There are many endearing qualities about Halifax singer-songwriter Kev Corbett, but what comes across the most is the fact that the man is all about community.
And in this sense, there could have been no more fitting a place for him to play than in the ever-quaint and tightly-knit Victoria-By-the-Sea for the Victoria Playhouse Concert Series this past Monday night.
For the past several years, the guitar picker/singer/prolific lyricist has been establishing himself as “one of the best of our bumper crop of fine young songwriters” as his bio says. And upon listening to the dude live, I would certainly echo the truth of this statement.
The former pro sideman guitarist/bassist for various acts, who has now turned to his own solo career, brings with him that adept skill from his former musical profession and combines it with a deep-thinking, far-lefty-political, love-of-his-wife-and-his-homeland kind of songwriting charm.
And even though his onslaught of almost novel-esque lyrics in each song, delivered through a voice that might seem gruff in nature, could come across as off-putting at first, the personality only grows on you as you listen more. And in a Dylan/Cohen/Old Man Luedecke/Al Tuck/Lou Reed-esque kind of way, he ends up taking you off on a new and profound adventure in every tune.
And yes, I don’t think I’ve ever seen a performer who trumpets a love of his Halifax community as much as Corbett does.
This was proven soon into his first set on Monday night when Corbett sang a song about one of his favourite places on Earth: the Halifax Farmers’ Market.
“Get up, get clean, get on the bikes, get on downtown and look for a space, get in a coffee lineup that just never ends and down to the steps and take our place,” Corbett sang (words that many of us market-goers can relate to) over a quickly-plucked arpeggiated progression in an open acoustic tuning.
“And the world would just seem heartless without a place that has some heart, like the First Church at the Farmers’ Market.”
As the song ended, Corbett elaborated on the theme that seems to be central to his worldview/way of life/artistic trajectory: “When the oil all runs out, we’re gonna’ be turning back to each other and will be dependent upon each other in ways we haven’t been for quite some time.”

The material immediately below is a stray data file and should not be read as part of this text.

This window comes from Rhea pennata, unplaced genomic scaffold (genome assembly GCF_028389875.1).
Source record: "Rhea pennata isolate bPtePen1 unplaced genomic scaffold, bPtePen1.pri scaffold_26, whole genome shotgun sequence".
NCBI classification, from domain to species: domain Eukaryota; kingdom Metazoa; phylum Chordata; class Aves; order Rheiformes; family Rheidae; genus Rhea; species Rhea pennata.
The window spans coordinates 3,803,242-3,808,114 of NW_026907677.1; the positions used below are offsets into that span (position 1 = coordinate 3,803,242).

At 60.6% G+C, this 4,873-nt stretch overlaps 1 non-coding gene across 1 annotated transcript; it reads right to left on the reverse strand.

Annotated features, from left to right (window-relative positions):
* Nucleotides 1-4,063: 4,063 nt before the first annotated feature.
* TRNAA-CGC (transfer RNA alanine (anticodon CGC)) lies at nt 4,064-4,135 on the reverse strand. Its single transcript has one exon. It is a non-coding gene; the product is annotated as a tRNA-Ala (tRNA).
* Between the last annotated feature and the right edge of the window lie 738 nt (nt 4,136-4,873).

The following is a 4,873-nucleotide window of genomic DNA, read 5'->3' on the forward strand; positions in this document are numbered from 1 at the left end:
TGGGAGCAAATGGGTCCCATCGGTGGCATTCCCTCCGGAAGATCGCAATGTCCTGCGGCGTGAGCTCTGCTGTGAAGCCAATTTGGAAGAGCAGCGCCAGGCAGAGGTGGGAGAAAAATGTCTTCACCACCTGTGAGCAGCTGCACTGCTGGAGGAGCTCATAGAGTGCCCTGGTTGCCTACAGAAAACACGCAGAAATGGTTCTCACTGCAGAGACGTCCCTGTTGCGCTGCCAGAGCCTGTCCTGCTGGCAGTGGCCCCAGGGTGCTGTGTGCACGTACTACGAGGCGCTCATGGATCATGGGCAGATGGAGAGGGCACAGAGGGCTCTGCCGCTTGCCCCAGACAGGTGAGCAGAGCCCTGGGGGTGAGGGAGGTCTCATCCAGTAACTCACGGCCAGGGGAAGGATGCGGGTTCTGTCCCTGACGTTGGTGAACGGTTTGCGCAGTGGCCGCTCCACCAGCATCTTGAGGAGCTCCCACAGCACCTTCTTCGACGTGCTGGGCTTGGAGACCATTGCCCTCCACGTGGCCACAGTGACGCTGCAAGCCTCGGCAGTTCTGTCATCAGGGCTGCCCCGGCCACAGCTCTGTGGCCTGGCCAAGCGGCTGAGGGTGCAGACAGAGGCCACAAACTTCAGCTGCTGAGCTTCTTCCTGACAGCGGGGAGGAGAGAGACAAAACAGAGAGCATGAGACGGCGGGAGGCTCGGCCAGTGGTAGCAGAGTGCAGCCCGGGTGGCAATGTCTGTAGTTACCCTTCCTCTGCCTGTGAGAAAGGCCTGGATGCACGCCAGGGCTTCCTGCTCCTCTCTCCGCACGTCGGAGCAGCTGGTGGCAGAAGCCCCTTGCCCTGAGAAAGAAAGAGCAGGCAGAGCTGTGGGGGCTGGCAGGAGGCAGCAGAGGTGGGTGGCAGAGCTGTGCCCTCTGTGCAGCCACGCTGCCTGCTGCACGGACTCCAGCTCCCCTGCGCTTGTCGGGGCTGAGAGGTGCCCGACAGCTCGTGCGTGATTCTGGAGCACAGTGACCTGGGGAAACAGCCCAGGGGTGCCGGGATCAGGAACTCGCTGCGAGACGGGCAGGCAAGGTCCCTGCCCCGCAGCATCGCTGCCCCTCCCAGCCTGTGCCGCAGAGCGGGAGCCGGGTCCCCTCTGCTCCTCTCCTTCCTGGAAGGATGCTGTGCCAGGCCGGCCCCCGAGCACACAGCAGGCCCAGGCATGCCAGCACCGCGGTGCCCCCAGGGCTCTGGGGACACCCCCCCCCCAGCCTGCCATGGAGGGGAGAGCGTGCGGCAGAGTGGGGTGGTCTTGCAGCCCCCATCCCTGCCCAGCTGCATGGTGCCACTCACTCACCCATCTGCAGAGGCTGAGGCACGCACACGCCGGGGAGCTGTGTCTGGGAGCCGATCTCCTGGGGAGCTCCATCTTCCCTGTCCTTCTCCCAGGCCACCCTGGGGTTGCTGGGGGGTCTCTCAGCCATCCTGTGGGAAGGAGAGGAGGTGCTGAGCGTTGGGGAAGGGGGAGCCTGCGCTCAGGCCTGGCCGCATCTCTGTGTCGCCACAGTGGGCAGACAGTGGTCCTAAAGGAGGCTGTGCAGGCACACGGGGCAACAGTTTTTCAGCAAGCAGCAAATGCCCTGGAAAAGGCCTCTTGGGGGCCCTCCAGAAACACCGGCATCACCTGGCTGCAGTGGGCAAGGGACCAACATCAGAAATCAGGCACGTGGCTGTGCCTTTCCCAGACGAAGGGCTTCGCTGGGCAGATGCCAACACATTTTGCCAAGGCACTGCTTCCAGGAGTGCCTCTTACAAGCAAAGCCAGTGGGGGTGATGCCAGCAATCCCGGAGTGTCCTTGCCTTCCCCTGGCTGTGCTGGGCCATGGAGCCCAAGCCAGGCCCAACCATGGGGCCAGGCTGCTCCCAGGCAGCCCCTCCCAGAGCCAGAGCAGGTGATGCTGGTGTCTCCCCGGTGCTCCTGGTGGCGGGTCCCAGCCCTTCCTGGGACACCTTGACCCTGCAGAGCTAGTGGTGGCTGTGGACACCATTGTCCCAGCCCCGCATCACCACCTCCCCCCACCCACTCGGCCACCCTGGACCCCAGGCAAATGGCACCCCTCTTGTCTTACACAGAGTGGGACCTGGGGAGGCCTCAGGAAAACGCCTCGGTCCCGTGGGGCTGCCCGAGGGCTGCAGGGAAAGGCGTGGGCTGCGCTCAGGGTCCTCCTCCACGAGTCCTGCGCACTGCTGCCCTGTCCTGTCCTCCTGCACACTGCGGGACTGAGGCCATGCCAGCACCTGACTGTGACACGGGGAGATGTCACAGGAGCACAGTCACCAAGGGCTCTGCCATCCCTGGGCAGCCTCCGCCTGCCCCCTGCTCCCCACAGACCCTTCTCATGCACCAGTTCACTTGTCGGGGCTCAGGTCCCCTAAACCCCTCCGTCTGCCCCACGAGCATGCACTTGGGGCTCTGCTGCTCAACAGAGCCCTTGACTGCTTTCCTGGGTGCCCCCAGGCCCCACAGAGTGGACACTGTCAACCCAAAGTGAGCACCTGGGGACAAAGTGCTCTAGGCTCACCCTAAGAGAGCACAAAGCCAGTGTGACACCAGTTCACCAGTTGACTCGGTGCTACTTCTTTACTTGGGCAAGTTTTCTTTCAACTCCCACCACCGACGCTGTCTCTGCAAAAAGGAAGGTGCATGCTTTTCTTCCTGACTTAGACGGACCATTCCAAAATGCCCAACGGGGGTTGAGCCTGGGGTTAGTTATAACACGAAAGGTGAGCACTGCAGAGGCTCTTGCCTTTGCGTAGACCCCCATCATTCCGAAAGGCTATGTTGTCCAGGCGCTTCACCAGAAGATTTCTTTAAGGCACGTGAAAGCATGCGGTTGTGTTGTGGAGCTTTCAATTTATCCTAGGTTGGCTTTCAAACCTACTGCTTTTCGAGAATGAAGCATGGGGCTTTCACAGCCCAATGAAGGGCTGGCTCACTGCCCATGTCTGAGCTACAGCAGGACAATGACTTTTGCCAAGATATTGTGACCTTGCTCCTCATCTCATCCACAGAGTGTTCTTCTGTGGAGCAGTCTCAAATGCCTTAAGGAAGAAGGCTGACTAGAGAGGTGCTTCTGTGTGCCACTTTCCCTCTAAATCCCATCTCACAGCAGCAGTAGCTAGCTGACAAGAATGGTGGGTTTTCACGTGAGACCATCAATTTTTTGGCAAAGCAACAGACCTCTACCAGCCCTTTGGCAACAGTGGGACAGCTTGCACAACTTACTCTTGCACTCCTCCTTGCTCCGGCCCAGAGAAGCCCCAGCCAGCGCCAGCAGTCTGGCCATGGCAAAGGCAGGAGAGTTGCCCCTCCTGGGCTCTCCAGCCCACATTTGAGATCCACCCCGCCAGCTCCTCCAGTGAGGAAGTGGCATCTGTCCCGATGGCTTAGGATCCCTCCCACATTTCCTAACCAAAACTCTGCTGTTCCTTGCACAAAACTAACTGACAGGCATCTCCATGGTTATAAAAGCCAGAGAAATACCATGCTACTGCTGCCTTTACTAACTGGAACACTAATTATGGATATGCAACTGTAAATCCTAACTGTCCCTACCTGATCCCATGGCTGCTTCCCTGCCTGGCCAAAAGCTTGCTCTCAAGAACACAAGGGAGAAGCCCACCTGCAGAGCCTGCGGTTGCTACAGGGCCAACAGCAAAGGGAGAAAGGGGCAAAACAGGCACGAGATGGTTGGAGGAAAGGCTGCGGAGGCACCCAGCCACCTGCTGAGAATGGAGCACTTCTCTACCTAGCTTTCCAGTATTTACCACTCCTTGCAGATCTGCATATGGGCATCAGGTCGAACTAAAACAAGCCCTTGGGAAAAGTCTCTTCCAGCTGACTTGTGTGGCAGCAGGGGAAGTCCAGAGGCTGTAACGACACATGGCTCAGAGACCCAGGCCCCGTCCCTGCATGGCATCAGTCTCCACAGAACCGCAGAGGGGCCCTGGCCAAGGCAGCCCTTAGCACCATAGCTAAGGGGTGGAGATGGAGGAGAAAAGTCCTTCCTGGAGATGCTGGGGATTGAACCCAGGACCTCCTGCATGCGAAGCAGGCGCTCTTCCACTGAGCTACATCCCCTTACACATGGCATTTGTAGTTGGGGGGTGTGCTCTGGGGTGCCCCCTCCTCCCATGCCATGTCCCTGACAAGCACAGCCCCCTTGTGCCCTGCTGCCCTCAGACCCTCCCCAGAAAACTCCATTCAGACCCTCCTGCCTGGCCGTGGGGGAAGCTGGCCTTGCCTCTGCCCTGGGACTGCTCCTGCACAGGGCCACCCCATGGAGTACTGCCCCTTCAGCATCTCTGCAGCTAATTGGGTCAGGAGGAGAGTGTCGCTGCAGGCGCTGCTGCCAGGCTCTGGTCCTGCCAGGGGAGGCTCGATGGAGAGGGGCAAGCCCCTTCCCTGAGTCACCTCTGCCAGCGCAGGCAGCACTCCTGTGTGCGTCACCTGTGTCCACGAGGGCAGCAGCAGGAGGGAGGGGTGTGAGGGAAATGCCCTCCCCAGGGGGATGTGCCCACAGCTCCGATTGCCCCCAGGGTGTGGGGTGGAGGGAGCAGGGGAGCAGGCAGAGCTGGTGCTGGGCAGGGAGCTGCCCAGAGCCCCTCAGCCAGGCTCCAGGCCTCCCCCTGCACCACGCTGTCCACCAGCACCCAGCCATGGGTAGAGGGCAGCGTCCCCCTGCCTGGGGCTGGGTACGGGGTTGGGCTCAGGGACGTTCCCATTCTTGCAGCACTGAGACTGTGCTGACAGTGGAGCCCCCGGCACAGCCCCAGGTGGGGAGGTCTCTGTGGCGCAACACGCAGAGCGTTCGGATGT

His forward-thinking liberal views continued to be expressed throughout the night in great songs like Growing Down (his “20s manifesto,” as he called it, and one of his first tunes ever), and The Cottager’s Reply (a lovely story-in-a-song by songwriter Chris Wood).
Some other highlights of Corbett’s night included Cheese and Whiskey (a fun tune that’s just jam-packed with food/love analogies), 12 Steps to Hell (an intriguing tune about a night in the green room at his favourite booze can — The Times Changed High and Lonesome Club in Winnipeg) and With the Grace of God, a song about the life and times of John Allan Cameron.
Corbett’s father actually went into the seminary with Cameron, when Cameron was originally thinking of becoming a priest. And when Cameron passed away several years ago, Corbett felt the “Live at 5” kind of tributes being done for the musician who touched so many of our lives was not nearly fitting enough.
So in a five-minute long song dedicated to Cameron’s life, Corbett expressed some touchingly beautiful sentiments, not only specifically about Cameron, but about the journey from life to death we all make together:
“The greatest victory for a warrior is when he dies just from getting old … and he rises above it all, you rise above. You ride the bear of song your whole life long, and now you get to ride the doves … we’re all stars tied down to the Earth and then we all will join the stars above.”
This lyric sample and the one preceding it are just two little paragraphs from a wealthy evening’s worth of creative word-weaving to song by Corbett. And if these appeal to you, check out his lyrics page on the website at www.kevcorbett. You can also listen to The Grace of God on his CBC Radio 3 page online.
“I’m still thinking about this communities thing, and I want to thank all you guys for coming out to this show and for supporting this little community of Victoria,” Corbett said near the end of the night.
But I think it was certainly the community of Victoria that was feeling indebted to Corbett’s presence when all was said and done.